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Why it's easier for established businesses to bring new products to market

I’ve been reflecting recently on the difference between product development strategy for developed businesses and start ups. 

An established business has customers, business infrastructure, cash flow and an experienced team.  A lot of solutions to the problems of developing new products and taking them to market are already in the business DNA and infrastructure.  There are people who know what to do, and have the supporting systems they need to do it.  Above all, the business has customers, and can reasonably predict how they will respond to a new offering. 

A start up can theoretically build a team, put in place infrastructure and buy systems.  It can’t really predict how strongly customers will respond.  Market research and focus groups can tell you a lot of things, but not how much customers will like the product and how compelling it will be for them. 

An established business can generally write a detailed specification for a product and set about designing it, producing it and selling it.  That is a risky path for a start up. The biggest risk for a start up is not that no one will buy the product; it’s that they won’t buy enough, or quickly enough.  That’s when the business becomes a zombie; it won’t die, it absorbs money, but fails to thrive.

Paradoxically, the best thing a start up can do is be inefficient when developing its product.  First make something, then get it into customers’ hands and find out what they really want.  Then do it again.  That approach solves several life threatening problems for the start up.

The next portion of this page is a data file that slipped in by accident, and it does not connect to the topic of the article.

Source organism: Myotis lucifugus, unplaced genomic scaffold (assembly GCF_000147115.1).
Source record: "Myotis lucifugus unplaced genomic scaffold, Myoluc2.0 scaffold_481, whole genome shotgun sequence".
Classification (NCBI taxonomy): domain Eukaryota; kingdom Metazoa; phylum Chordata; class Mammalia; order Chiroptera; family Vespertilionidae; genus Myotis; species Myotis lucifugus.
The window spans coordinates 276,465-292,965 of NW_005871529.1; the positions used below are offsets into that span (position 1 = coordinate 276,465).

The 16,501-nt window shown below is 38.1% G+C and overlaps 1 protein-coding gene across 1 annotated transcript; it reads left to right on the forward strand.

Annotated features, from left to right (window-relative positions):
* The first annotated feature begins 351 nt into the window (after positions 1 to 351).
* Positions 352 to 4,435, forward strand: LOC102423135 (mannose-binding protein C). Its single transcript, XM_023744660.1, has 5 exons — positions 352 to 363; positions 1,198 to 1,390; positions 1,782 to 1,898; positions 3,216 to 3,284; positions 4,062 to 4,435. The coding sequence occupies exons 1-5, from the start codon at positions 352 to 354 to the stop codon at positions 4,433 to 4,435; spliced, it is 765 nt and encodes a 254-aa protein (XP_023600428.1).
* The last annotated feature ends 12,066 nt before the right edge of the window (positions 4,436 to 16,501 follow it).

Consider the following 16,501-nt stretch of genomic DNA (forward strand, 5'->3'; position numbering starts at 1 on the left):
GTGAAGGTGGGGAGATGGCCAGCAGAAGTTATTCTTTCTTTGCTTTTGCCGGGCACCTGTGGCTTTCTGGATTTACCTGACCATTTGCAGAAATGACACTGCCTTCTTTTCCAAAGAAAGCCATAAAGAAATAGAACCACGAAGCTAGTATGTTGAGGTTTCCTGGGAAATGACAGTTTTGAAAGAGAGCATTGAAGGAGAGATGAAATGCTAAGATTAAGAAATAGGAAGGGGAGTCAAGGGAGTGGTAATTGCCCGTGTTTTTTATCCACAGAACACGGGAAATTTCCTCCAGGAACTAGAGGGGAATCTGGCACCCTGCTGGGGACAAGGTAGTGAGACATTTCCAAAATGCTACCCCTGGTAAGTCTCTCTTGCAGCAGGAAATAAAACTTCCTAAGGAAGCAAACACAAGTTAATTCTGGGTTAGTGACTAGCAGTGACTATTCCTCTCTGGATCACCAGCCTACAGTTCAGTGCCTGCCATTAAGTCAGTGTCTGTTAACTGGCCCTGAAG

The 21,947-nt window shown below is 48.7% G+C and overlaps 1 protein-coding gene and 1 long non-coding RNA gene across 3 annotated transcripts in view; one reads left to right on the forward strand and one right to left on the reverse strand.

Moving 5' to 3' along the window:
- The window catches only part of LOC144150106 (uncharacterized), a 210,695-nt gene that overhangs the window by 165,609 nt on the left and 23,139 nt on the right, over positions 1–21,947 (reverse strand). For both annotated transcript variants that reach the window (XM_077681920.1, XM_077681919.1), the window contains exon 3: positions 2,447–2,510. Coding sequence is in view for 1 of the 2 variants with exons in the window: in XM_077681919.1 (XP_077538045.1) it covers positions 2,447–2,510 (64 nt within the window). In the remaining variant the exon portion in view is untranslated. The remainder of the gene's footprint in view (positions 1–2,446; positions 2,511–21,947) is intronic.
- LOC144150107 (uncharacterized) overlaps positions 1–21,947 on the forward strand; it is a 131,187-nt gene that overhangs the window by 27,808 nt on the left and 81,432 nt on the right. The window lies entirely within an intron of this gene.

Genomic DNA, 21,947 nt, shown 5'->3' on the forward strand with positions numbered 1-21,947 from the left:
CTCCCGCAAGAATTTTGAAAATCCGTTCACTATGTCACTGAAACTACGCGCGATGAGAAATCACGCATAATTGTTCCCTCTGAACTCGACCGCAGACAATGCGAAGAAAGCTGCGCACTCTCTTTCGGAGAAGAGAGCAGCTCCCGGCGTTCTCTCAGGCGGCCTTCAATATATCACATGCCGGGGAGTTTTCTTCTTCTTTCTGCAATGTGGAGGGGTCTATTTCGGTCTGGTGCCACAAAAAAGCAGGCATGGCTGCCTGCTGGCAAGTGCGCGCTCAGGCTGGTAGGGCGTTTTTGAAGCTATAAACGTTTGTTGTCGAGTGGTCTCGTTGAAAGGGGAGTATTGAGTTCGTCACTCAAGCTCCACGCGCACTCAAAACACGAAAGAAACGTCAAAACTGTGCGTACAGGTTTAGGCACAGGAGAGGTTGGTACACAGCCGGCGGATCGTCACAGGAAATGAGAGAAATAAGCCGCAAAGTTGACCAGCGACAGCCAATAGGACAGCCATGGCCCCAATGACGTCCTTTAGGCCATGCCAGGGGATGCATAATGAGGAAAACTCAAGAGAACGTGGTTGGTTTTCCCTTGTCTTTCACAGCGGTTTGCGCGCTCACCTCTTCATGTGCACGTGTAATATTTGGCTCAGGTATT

Aiming for a final design in one cycle may consume all available funds for no result.  Having potential customers using the demonstration version will teach you how much they are prepared to pay, how much they really want it, and how many customers there really are.  Armed with that knowledge, you will be able to raise money to develop your production version that does what customers really want, is priced how they expect to pay for it, and is produced at the volume needed.

Out team has worked in established businesses and is experienced in the “do it once, do it right” approach that works when adding new features to an established product line.  We do that when it’s the best approach for our clients.  We’ve also worked extensively with start ups and have developed a library of pre-existing design blocks we can use to get your first demonstrator into customers hands at low development cost.  Give us a call if you would like to know more.

Stewart Snell

Chief Executive Officer